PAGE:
The pieces are laid out over each other on one pattern sheet that has been digitized and designed to print on your home printer. Simply print the pages at 100% scale, trim them, and tape them together for a full-sized sheet of pattern pieces. Then trace off the pattern you wish to use. They look intimidating at first but are quite easy to use. Seamstresses have been using them for over 100 years with great success!
A pattern is defined as "a model or design used as a guide in needlework and other crafts".
Patterns can come in so many different types, all of them technically patterns but each meaning a bit different in their use.
Patterns can be for sewing, embroidery, knitting, crochet, cross-stit, wood-cutting and much more!
Standard: Most garment makers are familiar with the standard sewing pattern. By this we mean a full-sized, cut-it-out, and lay on your fabric pattern made from diffeent types of paper.
At left: McCall 1169 - a standard sewing pattern cut from tissue paper with pattern markings and text printed directly onto the pieces.
These were made popular by the big 4 pattern companies over the last 100 or so years but they were not the first types of patterns used to sew. They have become so popular that many have never heard of other types of patterns at all.
Before mass-produced sewing patterns were printed, they were cut en masse from unprinted tissue paper. Unprinted patterns had perforations; tiny holes punched into the pattern tissue to indicate grainline, pattern name, markings to indicate cutting on a fold, etc.
These are still just as easy to use as the printed kind, you just have to look at the instruction sheet to learn what the symbols printed on the pattern mean.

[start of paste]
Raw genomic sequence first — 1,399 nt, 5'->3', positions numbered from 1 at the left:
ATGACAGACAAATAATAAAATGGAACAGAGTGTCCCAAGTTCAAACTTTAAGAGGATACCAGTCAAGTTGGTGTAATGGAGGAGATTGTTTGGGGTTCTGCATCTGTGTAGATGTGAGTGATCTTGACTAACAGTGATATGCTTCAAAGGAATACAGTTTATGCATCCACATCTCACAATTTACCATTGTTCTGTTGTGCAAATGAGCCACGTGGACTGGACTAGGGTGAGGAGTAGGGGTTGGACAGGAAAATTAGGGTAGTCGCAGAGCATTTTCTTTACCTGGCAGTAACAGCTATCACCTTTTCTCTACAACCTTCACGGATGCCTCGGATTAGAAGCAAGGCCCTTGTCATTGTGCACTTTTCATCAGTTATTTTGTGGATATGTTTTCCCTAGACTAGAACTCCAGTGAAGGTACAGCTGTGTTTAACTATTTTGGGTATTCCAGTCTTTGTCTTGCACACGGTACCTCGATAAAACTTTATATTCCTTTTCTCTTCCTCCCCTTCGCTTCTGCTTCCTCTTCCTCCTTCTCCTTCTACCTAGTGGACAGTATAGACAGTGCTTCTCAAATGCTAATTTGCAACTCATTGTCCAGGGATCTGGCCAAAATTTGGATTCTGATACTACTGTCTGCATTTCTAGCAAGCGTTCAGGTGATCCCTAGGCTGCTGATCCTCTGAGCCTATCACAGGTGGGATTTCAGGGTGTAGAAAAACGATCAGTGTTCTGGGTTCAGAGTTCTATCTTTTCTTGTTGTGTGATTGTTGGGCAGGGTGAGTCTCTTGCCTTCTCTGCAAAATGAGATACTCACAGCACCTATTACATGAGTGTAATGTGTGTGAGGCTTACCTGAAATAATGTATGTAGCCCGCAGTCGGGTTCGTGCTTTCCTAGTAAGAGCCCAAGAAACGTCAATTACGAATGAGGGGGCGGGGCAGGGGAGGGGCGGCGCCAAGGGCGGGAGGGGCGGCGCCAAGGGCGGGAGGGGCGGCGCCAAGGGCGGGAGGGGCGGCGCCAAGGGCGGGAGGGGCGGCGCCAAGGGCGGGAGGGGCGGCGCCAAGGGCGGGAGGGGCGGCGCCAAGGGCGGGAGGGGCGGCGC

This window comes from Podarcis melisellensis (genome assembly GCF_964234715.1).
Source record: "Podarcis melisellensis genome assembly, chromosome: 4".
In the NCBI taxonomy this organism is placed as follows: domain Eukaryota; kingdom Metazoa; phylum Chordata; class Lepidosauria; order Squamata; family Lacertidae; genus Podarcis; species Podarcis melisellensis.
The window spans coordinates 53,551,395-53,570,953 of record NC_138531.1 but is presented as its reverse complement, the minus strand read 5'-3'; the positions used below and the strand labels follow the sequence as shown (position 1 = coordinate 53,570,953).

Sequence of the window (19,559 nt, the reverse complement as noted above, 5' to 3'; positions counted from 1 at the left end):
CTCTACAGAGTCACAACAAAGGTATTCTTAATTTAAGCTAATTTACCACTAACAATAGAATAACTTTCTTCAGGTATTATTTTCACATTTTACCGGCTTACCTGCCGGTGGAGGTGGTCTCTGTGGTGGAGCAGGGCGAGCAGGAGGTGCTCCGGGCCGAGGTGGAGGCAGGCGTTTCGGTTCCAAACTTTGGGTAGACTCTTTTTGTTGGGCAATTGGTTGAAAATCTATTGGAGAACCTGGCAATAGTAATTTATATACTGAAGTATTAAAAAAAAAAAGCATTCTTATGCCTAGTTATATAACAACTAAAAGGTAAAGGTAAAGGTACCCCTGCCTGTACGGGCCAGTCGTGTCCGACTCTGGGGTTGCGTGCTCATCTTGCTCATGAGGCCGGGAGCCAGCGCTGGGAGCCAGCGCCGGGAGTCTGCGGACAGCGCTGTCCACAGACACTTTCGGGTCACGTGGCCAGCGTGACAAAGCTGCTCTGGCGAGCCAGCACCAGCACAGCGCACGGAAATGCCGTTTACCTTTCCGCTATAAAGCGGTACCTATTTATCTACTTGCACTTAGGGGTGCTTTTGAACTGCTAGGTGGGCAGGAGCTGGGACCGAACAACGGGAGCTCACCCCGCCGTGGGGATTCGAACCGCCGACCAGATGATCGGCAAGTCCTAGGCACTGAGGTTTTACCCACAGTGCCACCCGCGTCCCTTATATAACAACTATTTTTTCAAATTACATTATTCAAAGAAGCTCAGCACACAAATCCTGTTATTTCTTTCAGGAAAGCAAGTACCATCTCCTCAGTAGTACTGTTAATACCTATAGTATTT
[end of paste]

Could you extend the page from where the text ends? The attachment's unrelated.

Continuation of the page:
At right: Butterick 6553 - a standard unprinted sewing pattern cut from tissue paper with pattern markings punched/ perforated into the tissue poieces.
These were manufactured in the late 1800s and were considered the standard until 1938 by most companies except for McCall's, which cleverly patented the idea in 1919 and began to print directly onto the pattern pieces in 1921. When their ptant expired in 1938, other companies bgan to print as well.
These patterns are usually for transferring embroidery or cross-stitch patterns onto fabric. However, on rare occasions, you will also see hot iron transfer patterns for cutting out sewing pattern pieces.
Very early examples of these patterns include printed hot iron transfers include the following:
One interesting thing of note: McCall's branded their hot iron transfer patterns as "The McCall Kaumagraph" until some time in the 1930s.
At right: A WWII-era military themded days of the week tea towel hot iron pattern originally printed and manufactured by Joesph F. Walker and Co. in Irvington N.J.. - Transfer No. 953.
These patterns were very popular primarily in Europe, The U.S., and Australia from the 1920s to 1960s.
The concept was brilliant. Miniature pattern templates like the one at right were enlarged using a special scale ruler unique to each system. The ruler allowed the user to accurately scale a pattern up from the miniature to a full sized pattern.
Some systems used only one special adjustable ruler and some systems had a scale ruler manufactured for each individual size.
Popular examples of draft-at-home pattern companies include the following: